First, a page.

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The London Bridge attack: managing multiple victims of penetrating trauma

02 December 2017
Volume 9 · Issue 12


For clinicians arriving first at mass casualty incidents, one of the greatest challenges is not focusing attention on one individual patient, but to assess the needs of the many in order to establish prescribed procedures and the resources required. However, for the victims of potentially lethal stab wounds, there is often little that prehospital clinicians can offer over very rapid transport to in-hospital surgical intervention. In this article, the authors explore the conflict between the established and often protracted major incident approach against the immediate needs of someone who has just been stabbed, in contrast to the different management challenges of victims of blunt trauma. A view of the London Bridge attacks is presented from the perspective of a London Ambulance Service advanced paramedic practitioner in critical care. The advantages of having an experienced advanced clinician able to offer early clinical and on-scene leadership manifested in several ways, and these will be highlighted here.

The actions of three terrorists on London Bridge on 3 June 2017 is well-known. Their attack caused 8 fatalities and left 48 injured, including 4 unarmed police officers.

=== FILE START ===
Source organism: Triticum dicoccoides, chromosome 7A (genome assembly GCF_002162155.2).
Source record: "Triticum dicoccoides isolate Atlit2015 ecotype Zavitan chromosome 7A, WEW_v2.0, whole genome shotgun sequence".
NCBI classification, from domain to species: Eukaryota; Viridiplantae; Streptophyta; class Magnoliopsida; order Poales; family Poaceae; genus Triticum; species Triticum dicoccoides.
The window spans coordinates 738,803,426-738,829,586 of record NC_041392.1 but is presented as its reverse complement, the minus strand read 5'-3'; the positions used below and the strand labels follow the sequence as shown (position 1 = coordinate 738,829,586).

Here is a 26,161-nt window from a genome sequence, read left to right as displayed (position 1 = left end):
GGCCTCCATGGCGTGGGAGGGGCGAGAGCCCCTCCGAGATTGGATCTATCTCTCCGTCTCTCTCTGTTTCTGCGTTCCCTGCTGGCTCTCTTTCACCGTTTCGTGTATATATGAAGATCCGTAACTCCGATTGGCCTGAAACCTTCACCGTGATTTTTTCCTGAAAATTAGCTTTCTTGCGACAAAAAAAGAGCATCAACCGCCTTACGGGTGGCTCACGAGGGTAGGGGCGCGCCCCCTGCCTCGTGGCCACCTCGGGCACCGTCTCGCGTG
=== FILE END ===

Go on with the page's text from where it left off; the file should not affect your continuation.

London's emergency services have faced a number of mass casualty incidents over the years from terrorist activity and each event generates its own challenges.

We reflect specifically on an incident that generated multiple victims of penetrating trauma and discuss the related challenges from the perspective of an attending London Ambulance Service advanced paramedic practitioner (APP) in critical care.

Broadly speaking, the approach to major incidents involving significant casualty numbers has not changed in many decades. The process involves emergency staff arriving first on the scene to gain a prompt overview in order to establish an appropriate response in terms of incident approach and resourcing.

Systems are then put in place to facilitate primary triage, casualty extrication and re-triage, appropriate field treatment, and priority-driven transport of the injured to designated centres (National Ambulance Resilience Unit (NARU), 2015). These processes take time to establish and can stretch the capability of services considerably.

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